6 Reviews: The Best DIY Tax Software

The best diy tax software

How did Canadians ever do their taxes without technology? Today, we have a myriad of desktop and mobile applications to choose from that make calculating and filing taxes faster, less stressful and more accurate.

But before you sign on with a tax software filing program, make sure the Canada Revenue Agency approves of the program. Click here to find the list of currently approved filing services.

Here’s an overview of some of the tax programs out there you might like to try:

TurboTax

This desktop application comes in a number of versions — pick the one that suits your situation. The basic version is just $20 and lets regular folks with just T4s and charitable donation receipts to calculate and file their taxes. That goes all the way up to the $200 version for filing corporate tax returns. The company runs a tax blog and has a customer service number. This is ideal for math-minded folks who truly want to do their own taxes, even if they are complex. In fact, the company has so many versions of its software, chances are your complex needs can be met by one of its specialized editions.

Ufile

This Canadian-made program is the go-to for anyone with a simple tax return who just wants to get it done. The online versions (which charges you $16 per return) is very easy and links you up with Revenue Canada to upload your return. You can also get a desktop software version ($20) or a pro version ($100) for doing multiple or more complex returns, plus you get extra features like free customer service with the top-end version.

TaxTron

The selling point here is speed: TaxTron says you can do your return in just 10 minutes. Also, if you’re low income or a student, you can print off or electronically file your return for free. For the rest, the fee to finalize your return is $20. Another perk is the company now caters to Mac users (often a sticking point in tax return programs). If you’re unsure if the program will work for you, you can use the version for individuals and just pay when you return: you can either use your return as a test run, or pay for it and file.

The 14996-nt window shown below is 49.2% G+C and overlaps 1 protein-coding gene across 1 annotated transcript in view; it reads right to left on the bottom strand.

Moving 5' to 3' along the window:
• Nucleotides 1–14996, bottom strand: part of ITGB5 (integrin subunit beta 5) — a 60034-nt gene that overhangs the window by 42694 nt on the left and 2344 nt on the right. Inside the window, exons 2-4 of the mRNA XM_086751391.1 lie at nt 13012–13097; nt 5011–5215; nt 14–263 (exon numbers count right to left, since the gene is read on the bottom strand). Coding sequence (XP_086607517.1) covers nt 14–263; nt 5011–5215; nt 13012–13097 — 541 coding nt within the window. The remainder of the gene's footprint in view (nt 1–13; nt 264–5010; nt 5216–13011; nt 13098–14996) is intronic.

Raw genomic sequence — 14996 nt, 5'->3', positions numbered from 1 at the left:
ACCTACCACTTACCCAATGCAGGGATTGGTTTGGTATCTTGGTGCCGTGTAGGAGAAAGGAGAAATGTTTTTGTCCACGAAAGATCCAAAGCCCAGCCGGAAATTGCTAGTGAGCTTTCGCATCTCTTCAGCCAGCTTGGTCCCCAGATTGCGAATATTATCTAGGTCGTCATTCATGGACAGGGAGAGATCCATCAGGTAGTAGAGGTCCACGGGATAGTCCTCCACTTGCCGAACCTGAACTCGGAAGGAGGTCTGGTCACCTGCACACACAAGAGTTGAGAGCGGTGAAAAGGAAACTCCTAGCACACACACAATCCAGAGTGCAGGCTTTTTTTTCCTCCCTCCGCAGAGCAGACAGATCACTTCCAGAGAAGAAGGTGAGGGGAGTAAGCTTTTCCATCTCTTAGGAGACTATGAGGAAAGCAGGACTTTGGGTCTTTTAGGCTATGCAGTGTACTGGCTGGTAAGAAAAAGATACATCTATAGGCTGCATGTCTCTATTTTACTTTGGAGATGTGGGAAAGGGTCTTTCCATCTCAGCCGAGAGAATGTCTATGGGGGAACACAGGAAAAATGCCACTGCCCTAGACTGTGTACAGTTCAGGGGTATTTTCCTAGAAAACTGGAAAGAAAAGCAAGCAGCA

Got a smartphone? There’s a growing number of apps that let you do a range of tax-time functions:

SnapTax

From the makers of one of the country’s most popular tax programs, SnapTax lets you take a picture of your T4 and file it directly to Revenue Canada. It’s all about eliminating paper and making it less of a big deal of you lose those little slips of paper over time.

Tax Receipts Shoebox

For three bucks, this popular BlackBerry app that lets you shoot images of your receipts and organize them. The app is geared for those who keep track of expenses and billable hours and lets you organize such information together.

Go! Tax Canada

This very clever little app does a big job: it will take you through your entire tax return. You use the camera function to send in images of your T4s and other documents, and simply enter in your information and numbers to complete your entire form on a iPhone or iPod Touch. The app is free and will do most straightforward returns: you pay on average of $25 when you submit.

Safety Steps For Filing Online

Whenever you start entering your personal information online (such as your social insurance number), be sure that the site you are using is secure and reliable. Do a check to be sure there are no fraud concerns about the site and of course be sure the Canadian government recognizes the tax return you’ll be filing!

And if your taxes frustrate you, are very complex or the tax programs you are using don’t seem to meet your needs, always turn to a tax professional instead. There are costs involved in all online and in-person services when it comes to taxes, but this is a situation where spending money often saves you money.

Related Topics

Personal Finance / Taxes

One thought on “6 Reviews: The Best DIY Tax Software

  1. I’m a big fan of StudioTax. It’s certified and approved for use by Revenue Canada. Plus, it’s free regardless of income and straight forward to use.

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